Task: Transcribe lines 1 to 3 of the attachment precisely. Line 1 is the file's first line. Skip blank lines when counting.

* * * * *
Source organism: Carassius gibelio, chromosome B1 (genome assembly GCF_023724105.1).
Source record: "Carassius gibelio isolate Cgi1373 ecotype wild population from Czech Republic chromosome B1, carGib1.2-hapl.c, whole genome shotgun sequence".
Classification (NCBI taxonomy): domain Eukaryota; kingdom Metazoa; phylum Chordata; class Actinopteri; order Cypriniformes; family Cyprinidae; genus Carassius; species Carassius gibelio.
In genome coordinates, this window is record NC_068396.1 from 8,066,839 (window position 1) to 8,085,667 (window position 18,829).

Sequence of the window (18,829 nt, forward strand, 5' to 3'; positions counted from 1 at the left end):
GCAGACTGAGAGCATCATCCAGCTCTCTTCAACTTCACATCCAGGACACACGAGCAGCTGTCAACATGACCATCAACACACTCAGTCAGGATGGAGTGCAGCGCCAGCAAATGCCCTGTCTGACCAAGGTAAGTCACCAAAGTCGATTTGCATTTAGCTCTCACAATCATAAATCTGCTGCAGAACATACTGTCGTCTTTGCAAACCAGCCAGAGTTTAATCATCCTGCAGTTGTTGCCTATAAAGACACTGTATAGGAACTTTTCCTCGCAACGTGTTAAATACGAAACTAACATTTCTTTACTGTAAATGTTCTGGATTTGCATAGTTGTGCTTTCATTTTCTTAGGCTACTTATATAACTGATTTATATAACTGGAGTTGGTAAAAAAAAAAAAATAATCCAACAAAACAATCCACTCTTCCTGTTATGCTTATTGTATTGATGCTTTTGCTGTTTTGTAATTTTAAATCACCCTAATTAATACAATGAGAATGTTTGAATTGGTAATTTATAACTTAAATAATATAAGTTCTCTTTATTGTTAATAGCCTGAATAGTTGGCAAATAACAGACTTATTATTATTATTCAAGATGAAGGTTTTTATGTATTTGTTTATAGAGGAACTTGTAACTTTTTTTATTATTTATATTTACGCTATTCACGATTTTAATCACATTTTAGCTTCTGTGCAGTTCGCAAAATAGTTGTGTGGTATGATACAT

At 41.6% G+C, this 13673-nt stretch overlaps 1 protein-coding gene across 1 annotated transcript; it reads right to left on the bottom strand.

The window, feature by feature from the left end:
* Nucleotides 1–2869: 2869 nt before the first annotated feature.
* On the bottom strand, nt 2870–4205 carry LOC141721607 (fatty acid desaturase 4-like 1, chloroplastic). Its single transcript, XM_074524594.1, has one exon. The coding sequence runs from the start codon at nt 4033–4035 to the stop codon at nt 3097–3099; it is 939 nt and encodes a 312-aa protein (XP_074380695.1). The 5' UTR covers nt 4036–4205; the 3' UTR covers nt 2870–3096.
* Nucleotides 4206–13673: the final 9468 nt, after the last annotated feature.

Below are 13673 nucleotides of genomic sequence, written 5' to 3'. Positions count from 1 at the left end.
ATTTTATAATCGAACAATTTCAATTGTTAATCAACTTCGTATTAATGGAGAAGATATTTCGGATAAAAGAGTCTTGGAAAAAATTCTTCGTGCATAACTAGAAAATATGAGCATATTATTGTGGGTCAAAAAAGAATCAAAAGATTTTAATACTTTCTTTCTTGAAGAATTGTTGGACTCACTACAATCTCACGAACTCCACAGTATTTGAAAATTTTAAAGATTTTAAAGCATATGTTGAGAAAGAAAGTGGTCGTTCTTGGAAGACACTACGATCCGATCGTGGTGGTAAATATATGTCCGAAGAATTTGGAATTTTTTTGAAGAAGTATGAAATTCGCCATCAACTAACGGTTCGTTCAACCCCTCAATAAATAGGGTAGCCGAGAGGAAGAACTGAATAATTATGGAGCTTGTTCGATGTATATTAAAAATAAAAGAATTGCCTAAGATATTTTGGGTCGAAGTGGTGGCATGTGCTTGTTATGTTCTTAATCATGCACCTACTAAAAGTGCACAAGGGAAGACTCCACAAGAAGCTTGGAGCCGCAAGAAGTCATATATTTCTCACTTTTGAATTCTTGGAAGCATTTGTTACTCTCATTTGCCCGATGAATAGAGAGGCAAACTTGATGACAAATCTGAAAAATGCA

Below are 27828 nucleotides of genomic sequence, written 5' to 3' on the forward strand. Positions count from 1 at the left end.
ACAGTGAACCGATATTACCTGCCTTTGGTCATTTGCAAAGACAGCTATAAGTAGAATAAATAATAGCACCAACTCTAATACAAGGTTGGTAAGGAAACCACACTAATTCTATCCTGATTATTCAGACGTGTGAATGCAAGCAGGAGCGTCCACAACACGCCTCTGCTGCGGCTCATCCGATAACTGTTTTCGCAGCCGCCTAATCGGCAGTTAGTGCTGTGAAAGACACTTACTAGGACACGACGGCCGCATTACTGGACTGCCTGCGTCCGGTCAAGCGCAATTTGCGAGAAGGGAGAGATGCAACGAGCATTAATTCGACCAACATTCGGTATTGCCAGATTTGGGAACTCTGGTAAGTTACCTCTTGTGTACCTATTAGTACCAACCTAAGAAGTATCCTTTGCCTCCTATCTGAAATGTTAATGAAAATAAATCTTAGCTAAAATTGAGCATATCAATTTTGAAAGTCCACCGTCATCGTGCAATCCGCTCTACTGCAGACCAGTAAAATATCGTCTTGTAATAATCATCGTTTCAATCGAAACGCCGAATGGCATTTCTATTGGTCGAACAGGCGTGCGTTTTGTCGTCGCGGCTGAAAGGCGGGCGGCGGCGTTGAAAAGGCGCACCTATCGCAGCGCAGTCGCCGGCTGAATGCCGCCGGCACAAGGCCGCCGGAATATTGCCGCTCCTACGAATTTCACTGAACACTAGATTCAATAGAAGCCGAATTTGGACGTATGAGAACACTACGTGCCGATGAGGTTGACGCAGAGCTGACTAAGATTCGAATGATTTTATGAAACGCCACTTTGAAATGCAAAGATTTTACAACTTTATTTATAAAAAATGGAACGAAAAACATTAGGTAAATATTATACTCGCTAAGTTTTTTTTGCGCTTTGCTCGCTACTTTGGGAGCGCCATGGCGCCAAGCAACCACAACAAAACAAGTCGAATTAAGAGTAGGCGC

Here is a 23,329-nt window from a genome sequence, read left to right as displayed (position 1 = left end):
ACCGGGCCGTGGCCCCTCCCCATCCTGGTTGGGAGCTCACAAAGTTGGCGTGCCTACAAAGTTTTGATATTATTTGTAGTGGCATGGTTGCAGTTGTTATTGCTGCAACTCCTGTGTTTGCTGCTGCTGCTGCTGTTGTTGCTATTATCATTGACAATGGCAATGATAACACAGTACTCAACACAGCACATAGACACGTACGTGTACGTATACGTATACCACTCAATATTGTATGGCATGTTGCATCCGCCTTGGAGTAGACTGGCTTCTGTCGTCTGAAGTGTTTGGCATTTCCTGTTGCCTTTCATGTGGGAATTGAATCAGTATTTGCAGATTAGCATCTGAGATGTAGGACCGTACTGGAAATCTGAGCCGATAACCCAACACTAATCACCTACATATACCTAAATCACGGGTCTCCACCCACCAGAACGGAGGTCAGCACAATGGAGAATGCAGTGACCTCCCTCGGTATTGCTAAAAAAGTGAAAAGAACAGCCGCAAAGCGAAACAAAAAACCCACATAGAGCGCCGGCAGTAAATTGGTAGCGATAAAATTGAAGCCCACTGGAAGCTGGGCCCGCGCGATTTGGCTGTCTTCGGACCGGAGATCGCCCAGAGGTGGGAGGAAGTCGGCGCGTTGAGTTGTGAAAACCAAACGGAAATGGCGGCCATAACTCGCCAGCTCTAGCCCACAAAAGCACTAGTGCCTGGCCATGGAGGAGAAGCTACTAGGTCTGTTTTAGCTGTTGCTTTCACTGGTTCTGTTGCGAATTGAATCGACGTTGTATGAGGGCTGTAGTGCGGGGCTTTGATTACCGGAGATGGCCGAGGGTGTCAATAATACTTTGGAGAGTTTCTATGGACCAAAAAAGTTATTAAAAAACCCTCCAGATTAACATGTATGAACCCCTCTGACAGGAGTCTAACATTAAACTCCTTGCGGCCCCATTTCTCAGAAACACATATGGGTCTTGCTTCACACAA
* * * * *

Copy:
Source organism: Carassius gibelio, chromosome B1 (genome assembly GCF_023724105.1).
Source record: "Carassius gibelio isolate Cgi1373 ecotype wild population from Czech Republic chromosome B1, carGib1.2-hapl.c, whole genome shotgun sequence".
Classification (NCBI taxonomy): domain Eukaryota; kingdom Metazoa; phylum Chordata; class Actinopteri; order Cypriniformes; family Cyprinidae; genus Carassius; species Carassius gibelio.